Make mealtime an event when you can—having regular meals together as a family can help encourage your child to try different foods, socialize, learn table manners and practice healthy eating habits.
How much milk does a 15-month-old need?
Keep giving your 15-month-old whole milk (unless the doctor has recommended otherwise) or breast milk. A 15-month-old should get 700 mg of calcium per day. So if your kid doesn't get calcium from any other source, they should be drinking about two 8-ounce cups of milk per day. Most toddlers do get calcium from food and other sources (cheese, yogurt, etc.), so many pediatricians recommend limiting their intake to about 16 to 20 ounces of milk a day, so that they’ll still eat at mealtime.
If you're breastfeeding, you and your child can keep it up as long as both of you enjoy the benefits. If you're interested in weaning a 15-month-old from breastfeeding, remember to do it slowly. Eliminate one daily feeding for at least three to seven days before dropping the next. If you go too fast, you could risk clogged milk ducts and infection. Remember to give your child plenty of attention during weaning and find ways to distract them during their usual breastfeeding times.
15-month-old food ideas
Looking for 15-month baby food ideas? Check out these ideas and recipes:
15-month-old won’t eat
If your 15-month-old won't eat and everything else seems normal, it's likely just a case of picky eating. Rest assured that your pediatrician is keeping tabs on your kid's growth to make sure it's on track. Continue to offer your child a variety of healthy foods for each meal and limit unhealthy treats. But don't start a power struggle over food. Here's more great advice on how to deal with picky eating. If your child won't eat anything at all, it could be a sign of illness, and you should call the pediatrician to discuss.
15-month-old feeding schedule
*A toddler's serving size is about ¼ of an adult's.
You've probably found that your 15-month-old is pretty settled into a daily sleep routine—though teething, occasional illness and a desire to stay up and play all day can sometimes throw the routine for a loop.
How much sleep does a 15-month-old need?
One- to 2-year-olds should get 11 to 14 hours of sleep total in a 24-hour day. Wondering when your kid’s going to become a one-nap-a-day tot? Their sleep schedule will usually start to shift from two naps on its own right about now. But you can nudge it along by waiting until after lunch to put them down (even if that means making lunchtime a little earlier for a while).
15-month-old sleep regression
It's common for a 15-month-old to begin to have nightmares—and at this age, they can't really tell the difference between dreams and reality. That can lead to some pretty serious night waking. If your 15-month old was sleeping just fine and is suddenly having nightmares, you'll probably have to do some middle-of-the-night reassuring. Remind your toddler that their dreams aren't real but know that it will take some time before they can truly understand the difference.
15-month-old won’t sleep
In addition to nightmares, there are other reasons for a toddler to refuse to sleep. Sometimes they just don't want to miss a thing! Try to wind things down before bedtime—turn off the TV, music and devices; give them a soothing bath; read calming bedtime stories. And keep things consistent. If you normally read two books at bedtime, stick to two. If one night you read five, your kid might try to convince you to do that every night, even when it pushes bedtime later and later.
15-month-old sleep schedule
Here's one example of how it might go:
Your upwardly mobile child is pretty fun to play with these days, huh? There are plenty of things you can do together that make for quality bonding time and help with their development. Let the 15-month-old milestones lead the way as you decide how to keep your toddler busy. Want to know what to do with a 15-month-old? Fun activities, games and toys for a 15-month-old include:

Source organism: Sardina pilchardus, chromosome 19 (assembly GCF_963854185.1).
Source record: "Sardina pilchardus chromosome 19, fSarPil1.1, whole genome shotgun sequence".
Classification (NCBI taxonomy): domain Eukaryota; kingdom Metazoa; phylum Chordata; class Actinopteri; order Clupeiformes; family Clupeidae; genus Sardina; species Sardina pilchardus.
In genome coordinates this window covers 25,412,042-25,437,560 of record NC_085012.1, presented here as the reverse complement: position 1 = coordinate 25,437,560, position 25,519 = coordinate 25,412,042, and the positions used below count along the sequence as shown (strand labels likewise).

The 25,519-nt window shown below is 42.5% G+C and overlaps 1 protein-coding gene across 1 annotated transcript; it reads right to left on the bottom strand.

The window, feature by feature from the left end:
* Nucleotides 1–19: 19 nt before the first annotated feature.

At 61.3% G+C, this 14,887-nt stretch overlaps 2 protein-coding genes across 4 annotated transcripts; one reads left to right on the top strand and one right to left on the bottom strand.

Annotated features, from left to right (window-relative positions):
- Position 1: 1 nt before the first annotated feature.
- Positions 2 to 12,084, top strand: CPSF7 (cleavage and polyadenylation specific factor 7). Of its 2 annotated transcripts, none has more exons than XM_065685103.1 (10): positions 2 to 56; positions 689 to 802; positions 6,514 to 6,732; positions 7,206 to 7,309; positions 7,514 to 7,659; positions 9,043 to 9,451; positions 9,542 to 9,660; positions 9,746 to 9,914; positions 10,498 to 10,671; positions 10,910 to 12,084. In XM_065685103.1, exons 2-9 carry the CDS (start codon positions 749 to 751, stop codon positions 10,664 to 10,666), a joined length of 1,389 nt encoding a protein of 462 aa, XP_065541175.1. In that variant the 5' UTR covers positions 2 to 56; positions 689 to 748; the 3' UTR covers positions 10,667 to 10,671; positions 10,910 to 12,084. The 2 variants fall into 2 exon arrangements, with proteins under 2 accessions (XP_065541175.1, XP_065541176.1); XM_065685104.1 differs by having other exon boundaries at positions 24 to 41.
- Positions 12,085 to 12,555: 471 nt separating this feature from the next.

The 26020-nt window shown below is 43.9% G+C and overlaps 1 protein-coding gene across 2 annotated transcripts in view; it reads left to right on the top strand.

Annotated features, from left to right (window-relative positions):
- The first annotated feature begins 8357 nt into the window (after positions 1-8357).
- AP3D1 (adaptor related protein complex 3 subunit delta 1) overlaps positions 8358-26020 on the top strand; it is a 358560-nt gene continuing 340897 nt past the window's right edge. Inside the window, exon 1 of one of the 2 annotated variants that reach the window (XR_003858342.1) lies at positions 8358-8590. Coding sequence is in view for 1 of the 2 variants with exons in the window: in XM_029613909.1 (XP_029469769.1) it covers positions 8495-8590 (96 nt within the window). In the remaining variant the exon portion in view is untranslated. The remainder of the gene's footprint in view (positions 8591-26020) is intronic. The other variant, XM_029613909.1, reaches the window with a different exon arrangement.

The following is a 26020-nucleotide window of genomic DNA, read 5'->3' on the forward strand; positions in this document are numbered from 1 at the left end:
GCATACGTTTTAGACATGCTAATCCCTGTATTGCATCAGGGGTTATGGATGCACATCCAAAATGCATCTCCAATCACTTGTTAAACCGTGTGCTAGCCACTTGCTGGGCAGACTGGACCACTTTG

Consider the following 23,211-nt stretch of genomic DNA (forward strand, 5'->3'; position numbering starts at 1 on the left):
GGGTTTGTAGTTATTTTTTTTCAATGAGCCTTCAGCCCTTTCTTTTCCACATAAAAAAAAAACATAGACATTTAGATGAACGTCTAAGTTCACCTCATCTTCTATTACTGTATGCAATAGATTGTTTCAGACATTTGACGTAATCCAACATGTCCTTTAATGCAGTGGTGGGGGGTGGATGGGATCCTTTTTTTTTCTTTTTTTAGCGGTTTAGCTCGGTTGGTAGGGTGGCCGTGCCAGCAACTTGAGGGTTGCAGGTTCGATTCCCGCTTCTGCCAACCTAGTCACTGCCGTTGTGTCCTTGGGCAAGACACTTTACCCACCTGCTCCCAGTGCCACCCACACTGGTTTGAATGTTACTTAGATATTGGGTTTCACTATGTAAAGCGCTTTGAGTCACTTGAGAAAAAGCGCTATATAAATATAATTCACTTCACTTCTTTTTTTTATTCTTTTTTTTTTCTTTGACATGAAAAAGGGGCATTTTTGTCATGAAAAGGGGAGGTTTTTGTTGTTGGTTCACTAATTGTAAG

- Play ball. This is a perfect age for rolling and bouncing a ball together.
- Color with crayons. Half of all 15-month-olds can scribble with a crayon. Give yours a few colors to help them channel their inner Picasso. They may even start to draw distinct lines.
- Storytime. Your toddler is probably learning to turn the pages in their favorite books and point to the pictures when you ask them to identify objects.
- Pretend play. Time to break out those cars, trucks, dolls and play kitchen. Toddlers love imitating what you do all day. What’s more, pretend play helps foster language skills.
- Take your toddler to their 15-month checkup.
- Your child may be due for a booster shot for the DTaP or another one of the immunizations he received as an infant.
- Schedule your toddler's 18-month checkup.
- Create a safe (childproofed) play zone and let your toddler explore tactile toys on their own.
- Let your toddler practice drinking out of an open cup and wean off of the bottle if you haven’t already. Try giving milk or water in a cup first; if your child is resistant, you can offer a small amount of unsweetened 100 percent fruit juice (about 4 ounces).
- Maintain your routines to help your 15-month-old learn what to expect throughout the day. This will also help to prevent tantrums caused by overexhaustion, overstimulation or hunger. If your toddler has a tantrum, it’s best to stay calm and ignore it as best you can.
- Position safety gates to block stairs. Continue helping and monitoring your 15-month-old as they practice navigating steps on their own. Keep bathroom doors shut and supervise your little one in the bath or near any water, including toilets.
At 15-months-old, your tot has made big strides and has personality to spare. Toddlers are adorably challenging creatures, and you’re doing great. The months are flying by, and you both have big things coming!
Medical content was reviewed by Dina DiMaggio, MD, a board-certified pediatrician at Pediatric Associates of NYC and NYU Langone Health in New York City, and a spokesperson for the American Academy of Pediatrics. She is also the coauthor of The Pediatrician’s Guide to Feeding Babies and Toddlers.